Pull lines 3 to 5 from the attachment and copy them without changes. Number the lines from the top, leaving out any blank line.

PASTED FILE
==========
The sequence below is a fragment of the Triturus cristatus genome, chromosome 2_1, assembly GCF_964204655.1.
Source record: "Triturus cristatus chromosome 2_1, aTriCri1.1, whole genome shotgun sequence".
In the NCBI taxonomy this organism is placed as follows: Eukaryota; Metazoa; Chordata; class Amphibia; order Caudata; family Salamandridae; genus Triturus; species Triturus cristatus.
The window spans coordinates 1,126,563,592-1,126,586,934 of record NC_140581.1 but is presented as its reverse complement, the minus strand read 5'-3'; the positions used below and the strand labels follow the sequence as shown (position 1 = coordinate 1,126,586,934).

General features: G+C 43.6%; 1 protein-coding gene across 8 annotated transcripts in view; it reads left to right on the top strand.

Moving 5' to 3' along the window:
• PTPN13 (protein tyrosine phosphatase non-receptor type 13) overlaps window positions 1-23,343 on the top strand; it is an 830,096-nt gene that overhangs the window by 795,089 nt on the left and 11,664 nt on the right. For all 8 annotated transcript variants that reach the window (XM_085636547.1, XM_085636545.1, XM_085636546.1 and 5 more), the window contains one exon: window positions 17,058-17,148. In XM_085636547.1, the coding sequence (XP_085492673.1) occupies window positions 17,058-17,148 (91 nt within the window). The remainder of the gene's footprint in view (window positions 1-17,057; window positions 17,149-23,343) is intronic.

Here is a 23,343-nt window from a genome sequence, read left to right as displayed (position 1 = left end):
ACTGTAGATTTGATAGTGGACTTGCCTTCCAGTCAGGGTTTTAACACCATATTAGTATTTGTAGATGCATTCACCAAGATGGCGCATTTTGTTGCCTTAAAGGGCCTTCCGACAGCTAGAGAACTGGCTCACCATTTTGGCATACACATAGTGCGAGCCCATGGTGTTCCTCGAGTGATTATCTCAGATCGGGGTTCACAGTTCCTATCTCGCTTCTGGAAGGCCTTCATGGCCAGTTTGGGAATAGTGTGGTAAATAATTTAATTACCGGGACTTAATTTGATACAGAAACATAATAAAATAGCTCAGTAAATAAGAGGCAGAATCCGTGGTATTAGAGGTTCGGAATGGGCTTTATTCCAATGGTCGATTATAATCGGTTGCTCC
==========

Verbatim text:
In the NCBI taxonomy this organism is placed as follows: Eukaryota; Metazoa; Chordata; class Amphibia; order Caudata; family Salamandridae; genus Triturus; species Triturus cristatus.
The window spans coordinates 1,126,563,592-1,126,586,934 of record NC_140581.1 but is presented as its reverse complement, the minus strand read 5'-3'; the positions used below and the strand labels follow the sequence as shown (position 1 = coordinate 1,126,586,934).

General features: G+C 43.6%; 1 protein-coding gene across 8 annotated transcripts in view; it reads left to right on the top strand.